Ponderings with Doug – April 26, 2019

I started taking Greek classes in college and through seminary racked up seven years of Greek. I am great on a college campus reading fraternity and sorority shirts! The Methodists will tell you that every now and then I throw a Greek word into a sermon, just for the fun of it.

My first Greek professor in college was Vernon G. Davidson. He had been teaching Greek since the Pilgrims landed and we were sure that he taught Julius Caesar Greek. Dr. D, as we called him, was the “ancient of days.” He was a saintly old man, who seriously should have retired centuries before he finally did. My first Greek class was at 1:25 p.m. on Monday, Wednesday, and Friday. I managed to matriculate with very few morning classes. Afternoon Greek was good except on Friday afternoons.

I was a student at Samford University in Birmingham, Alabama. My mother and my girlfriend were in Decatur, Alabama about eighty miles north of the campus. On Friday, your laundry and your heart demanded that you went home for the weekend.

Now, Dr.D started all of his Greek classes the same way. He announced the topic for the day, prayed, then began his lecture. On Fridays, Tommy Green, who also had a mom and a girlfriend in north Alabama, would sit beside me by the door of the classroom. When Dr. D would say his prayer, some place between invoking the name of God and the final “Amen”, Tommy and I would vanish. We would drive in tandem to north Alabama to see our mothers and our girlfriends. If Dr. D. was not giving some kind of a quiz, every Friday Tommy and I vamoosed early from Greek class. We were allowed nine absences in a class before academic penalty and we were committed to use every absence provided by the university. (Isn’t that the way people think?)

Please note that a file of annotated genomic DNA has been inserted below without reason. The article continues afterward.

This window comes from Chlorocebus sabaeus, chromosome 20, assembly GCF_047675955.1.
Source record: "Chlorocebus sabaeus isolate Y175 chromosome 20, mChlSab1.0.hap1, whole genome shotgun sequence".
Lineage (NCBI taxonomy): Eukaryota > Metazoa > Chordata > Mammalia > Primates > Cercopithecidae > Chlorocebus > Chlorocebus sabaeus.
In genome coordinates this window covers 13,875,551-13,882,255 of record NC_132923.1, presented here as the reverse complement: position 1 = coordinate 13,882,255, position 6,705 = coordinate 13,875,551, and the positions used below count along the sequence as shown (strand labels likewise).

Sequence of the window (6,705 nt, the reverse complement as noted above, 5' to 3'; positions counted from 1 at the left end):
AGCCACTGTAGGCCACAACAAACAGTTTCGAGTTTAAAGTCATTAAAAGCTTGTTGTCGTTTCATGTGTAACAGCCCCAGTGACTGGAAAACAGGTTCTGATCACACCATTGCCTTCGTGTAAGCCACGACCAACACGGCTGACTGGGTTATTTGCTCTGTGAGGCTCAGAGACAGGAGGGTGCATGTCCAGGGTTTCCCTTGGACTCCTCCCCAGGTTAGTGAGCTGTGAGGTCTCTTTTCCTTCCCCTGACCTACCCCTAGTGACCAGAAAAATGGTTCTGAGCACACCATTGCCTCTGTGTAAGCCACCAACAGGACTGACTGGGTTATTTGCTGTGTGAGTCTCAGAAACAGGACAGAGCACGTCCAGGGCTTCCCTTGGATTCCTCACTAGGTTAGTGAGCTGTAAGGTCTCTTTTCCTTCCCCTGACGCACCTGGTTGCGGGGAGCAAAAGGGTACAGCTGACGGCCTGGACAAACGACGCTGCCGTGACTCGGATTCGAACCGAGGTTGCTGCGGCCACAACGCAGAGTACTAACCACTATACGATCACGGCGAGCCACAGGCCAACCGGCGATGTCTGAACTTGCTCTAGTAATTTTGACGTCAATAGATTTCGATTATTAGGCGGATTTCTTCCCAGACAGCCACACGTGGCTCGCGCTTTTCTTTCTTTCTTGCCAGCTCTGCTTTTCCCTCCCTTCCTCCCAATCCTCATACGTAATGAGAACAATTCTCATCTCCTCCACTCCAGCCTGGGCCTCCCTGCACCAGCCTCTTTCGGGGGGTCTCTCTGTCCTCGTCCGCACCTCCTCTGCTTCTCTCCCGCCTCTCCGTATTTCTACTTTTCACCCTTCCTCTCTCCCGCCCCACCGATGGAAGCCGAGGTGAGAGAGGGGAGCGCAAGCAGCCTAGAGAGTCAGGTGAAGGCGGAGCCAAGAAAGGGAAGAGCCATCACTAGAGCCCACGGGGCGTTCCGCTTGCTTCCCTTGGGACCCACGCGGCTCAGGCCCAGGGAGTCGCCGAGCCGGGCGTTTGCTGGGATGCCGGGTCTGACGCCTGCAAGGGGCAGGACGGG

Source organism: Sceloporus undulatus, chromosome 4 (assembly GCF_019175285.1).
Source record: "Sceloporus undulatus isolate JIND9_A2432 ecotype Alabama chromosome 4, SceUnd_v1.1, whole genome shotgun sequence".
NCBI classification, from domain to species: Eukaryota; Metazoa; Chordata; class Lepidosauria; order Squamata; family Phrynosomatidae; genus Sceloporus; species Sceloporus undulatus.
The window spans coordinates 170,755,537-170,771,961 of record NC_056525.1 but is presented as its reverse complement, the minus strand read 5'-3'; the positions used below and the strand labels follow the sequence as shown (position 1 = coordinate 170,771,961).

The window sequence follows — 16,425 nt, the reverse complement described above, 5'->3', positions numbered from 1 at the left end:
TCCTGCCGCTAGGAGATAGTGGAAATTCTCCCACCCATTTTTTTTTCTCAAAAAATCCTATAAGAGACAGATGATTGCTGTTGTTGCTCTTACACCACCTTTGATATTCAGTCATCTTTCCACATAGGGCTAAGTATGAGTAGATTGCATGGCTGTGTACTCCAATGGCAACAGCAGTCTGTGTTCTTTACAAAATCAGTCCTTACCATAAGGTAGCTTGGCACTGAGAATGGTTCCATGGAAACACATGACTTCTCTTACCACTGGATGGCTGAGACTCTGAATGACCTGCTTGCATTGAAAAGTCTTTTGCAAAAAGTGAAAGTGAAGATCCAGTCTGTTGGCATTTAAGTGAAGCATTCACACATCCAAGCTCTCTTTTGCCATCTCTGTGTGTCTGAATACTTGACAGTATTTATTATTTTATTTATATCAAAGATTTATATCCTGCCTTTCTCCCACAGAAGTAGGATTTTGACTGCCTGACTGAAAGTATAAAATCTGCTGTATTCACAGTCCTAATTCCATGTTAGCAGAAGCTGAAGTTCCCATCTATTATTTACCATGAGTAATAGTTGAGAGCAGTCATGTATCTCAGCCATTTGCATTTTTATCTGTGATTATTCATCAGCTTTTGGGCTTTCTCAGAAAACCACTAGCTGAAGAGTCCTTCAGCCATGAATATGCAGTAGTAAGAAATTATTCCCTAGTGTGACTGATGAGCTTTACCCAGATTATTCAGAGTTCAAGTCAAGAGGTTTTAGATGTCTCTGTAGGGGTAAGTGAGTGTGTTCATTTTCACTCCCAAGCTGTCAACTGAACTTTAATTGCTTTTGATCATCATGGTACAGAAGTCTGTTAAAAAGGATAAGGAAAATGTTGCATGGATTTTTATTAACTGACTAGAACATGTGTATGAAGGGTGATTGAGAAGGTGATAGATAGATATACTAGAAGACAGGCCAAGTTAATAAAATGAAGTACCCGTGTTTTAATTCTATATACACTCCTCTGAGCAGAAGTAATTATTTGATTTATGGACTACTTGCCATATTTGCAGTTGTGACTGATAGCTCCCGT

I remember one Friday. It was the first “spring feeling” Friday of the year. We had been trapped on campus the previous weekend by a snow storm. We were anxious to get home. We had a severe case of spring fever and we missed our mothers. So, we took our quick exit seats in the Greek class. Dr. D walked in. He stood between us and our exit announcing the topic for the day’s class. A pop quiz on alpha contract verbs was our class work that day. Tommy and I couldn’t leave until we had completed the pop quiz. I don’t know how long it takes you to conjugate alpha contract verbs but I was going to be there a while.

Dr. D then said, “let us pray.”

After the prayer he looked at me and Tommy. We were glaring at him, praying secret prayers about his health and eternal destination. Dr. D said to us, “Boys… you don’t have to like me but you gotta love me.”

Here endeth the lesson!